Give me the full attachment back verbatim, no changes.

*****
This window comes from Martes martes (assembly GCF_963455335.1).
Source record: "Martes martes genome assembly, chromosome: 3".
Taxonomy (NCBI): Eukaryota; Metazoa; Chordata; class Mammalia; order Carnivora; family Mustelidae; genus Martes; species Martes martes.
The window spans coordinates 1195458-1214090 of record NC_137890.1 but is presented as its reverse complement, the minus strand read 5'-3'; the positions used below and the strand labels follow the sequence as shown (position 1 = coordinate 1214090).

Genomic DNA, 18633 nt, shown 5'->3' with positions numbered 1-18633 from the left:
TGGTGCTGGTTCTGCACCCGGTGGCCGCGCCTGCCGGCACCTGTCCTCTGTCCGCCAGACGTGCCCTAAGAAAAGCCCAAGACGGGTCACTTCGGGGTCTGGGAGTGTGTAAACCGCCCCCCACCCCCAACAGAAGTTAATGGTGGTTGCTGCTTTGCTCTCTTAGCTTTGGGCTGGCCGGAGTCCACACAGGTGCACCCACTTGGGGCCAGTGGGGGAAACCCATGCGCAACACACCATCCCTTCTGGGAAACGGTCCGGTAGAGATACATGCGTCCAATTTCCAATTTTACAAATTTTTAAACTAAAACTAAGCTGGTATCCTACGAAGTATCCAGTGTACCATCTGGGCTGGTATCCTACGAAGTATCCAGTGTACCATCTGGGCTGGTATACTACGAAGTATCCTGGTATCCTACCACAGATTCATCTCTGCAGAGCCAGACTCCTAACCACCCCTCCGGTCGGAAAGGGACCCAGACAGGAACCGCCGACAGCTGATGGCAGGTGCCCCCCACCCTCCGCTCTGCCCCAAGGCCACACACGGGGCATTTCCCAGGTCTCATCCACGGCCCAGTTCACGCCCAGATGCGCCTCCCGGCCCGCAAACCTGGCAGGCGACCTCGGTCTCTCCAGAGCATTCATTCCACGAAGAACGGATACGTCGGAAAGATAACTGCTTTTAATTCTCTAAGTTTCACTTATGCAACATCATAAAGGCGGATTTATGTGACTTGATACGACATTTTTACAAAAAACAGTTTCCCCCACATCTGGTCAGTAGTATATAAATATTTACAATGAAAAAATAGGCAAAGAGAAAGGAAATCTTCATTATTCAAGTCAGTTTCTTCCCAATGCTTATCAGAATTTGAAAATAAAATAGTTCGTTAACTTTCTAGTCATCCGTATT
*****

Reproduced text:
This window comes from Martes martes (assembly GCF_963455335.1).
Source record: "Martes martes genome assembly, chromosome: 3".
Taxonomy (NCBI): Eukaryota; Metazoa; Chordata; class Mammalia; order Carnivora; family Mustelidae; genus Martes; species Martes martes.
The window spans coordinates 1195458-1214090 of record NC_137890.1 but is presented as its reverse complement, the minus strand read 5'-3'; the positions used below and the strand labels follow the sequence as shown (position 1 = coordinate 1214090).

Genomic DNA, 18633 nt, shown 5'->3' with positions numbered 1-18633 from the left:
TGGTGCTGGTTCTGCACCCGGTGGCCGCGCCTGCCGGCACCTGTCCTCTGTCCGCCAGACGTGCCCTAAGAAAAGCCCAAGACGGGTCACTTCGGGGTCTGGGAGTGTGTAAACCGCCCCCCACCCCCAACAGAAGTTAATGGTGGTTGCTGCTTTGCTCTCTTAGCTTTGGGCTGGCCGGAGTCCACACAGGTGCACCCACTTGGGGCCAGTGGGGGAAACCCATGCGCAACACACCATCCCTTCTGGGAAACGGTCCGGTAGAGATACATGCGTCCAATTTCCAATTTTACAAATTTTTAAACTAAAACTAAGCTGGTATCCTACGAAGTATCCAGTGTACCATCTGGGCTGGTATCCTACGAAGTATCCAGTGTACCATCTGGGCTGGTATACTACGAAGTATCCTGGTATCCTACCACAGATTCATCTCTGCAGAGCCAGACTCCTAACCACCCCTCCGGTCGGAAAGGGACCCAGACAGGAACCGCCGACAGCTGATGGCAGGTGCCCCCCACCCTCCGCTCTGCCCCAAGGCCACACACGGGGCATTTCCCAGGTCTCATCCACGGCCCAGTTCACGCCCAGATGCGCCTCCCGGCCCGCAAACCTGGCAGGCGACCTCGGTCTCTCCAGAGCATTCATTCCACGAAGAACGGATACGTCGGAAAGATAACTGCTTTTAATTCTCTAAGTTTCACTTATGCAACATCATAAAGGCGGATTTATGTGACTTGATACGACATTTTTACAAAAAACAGTTTCCCCCACATCTGGTCAGTAGTATATAAATATTTACAATGAAAAAATAGGCAAAGAGAAAGGAAATCTTCATTATTCAAGTCAGTTTCTTCCCAATGCTTATCAGAATTTGAAAATAAAATAGTTCGTTAACTTTCTAGTCATCCGTATT